But why was I nervous? During my stay in Juarez, I never saw so much as a rude comment. And still, I kept expecting something. During a stop at the Juarez equivalent of the American bar and grill, we sat on a patio and I noticed a guy wearing a black teeshirt and jeans, leaning in the doorway, boots crossed, with a black eye. It’s something you see every day in the United States, but in Juarez I watched him out of the corner of my eye, especially when a group of about four other youngish looking men walked up to where he was standing. I doubt they knew him, but in my mind I sensed conspiracy, a kidnapping plot in the making, a chance to make some quick ransom money off a group of clueless gringos. Probably the guy with the shiner was just a bartender getting some air. The four guys were just that … four guys getting together to watch a soccer game on television. The waiters were fantastic, the beer cold. The conversation lively. So why was I spooked? Would I have been just as jumpy literally less than a mile north in El Paso?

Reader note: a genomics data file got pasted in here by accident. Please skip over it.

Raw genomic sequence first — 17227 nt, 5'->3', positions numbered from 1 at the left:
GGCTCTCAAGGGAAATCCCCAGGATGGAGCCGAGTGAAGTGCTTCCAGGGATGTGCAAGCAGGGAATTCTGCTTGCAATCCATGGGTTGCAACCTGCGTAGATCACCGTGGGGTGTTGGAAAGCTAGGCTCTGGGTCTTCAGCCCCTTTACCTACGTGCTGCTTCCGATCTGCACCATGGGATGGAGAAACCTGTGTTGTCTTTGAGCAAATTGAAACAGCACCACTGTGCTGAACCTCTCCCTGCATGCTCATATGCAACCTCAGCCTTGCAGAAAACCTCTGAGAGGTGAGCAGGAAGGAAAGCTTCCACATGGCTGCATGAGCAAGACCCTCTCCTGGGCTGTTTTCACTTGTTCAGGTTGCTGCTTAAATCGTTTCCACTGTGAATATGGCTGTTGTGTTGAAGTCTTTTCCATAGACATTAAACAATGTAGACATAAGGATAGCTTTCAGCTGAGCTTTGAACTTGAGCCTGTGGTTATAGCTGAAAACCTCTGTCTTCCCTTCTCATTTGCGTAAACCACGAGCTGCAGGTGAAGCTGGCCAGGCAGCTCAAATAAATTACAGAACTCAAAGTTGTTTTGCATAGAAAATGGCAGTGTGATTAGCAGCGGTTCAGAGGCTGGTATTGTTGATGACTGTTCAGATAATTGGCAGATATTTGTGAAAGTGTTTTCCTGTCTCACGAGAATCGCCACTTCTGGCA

Yeah, Ciudad Juarez has an image problem all right. And like all good citizens around the world, the people of Juarez blame their problems on the media. People have the wrong idea about Juarez, I’m told during several quiet conversations, because the local newspapers are only interested in the negative, the small-arms combat taking place in the streets, the narcotraffickers and the federales unloading on one another, AK-47 casings littering the parking lot of Starbucks. They have a saying for that in the United States, too: If it bleeds, it leads. Meaning, journalists aren’t interested in the sunny and productive, the non-chaotic and smoothly performing. Where’s the news in that? I chat with residents of Juarez about this and they nod their heads. The media cover the beheadings and carjackings and the arbitrary kidnappings but what about the local economy, they ask? When was the last time they paid attention to the opening of a small business or a manufacturing facility – not that there have been that many, they will admit, since the recession. Too many of the American facilities have shuttered their doors and gone elsewhere. The jobs have dried up, and too many people have nothing to do and no money to do it with.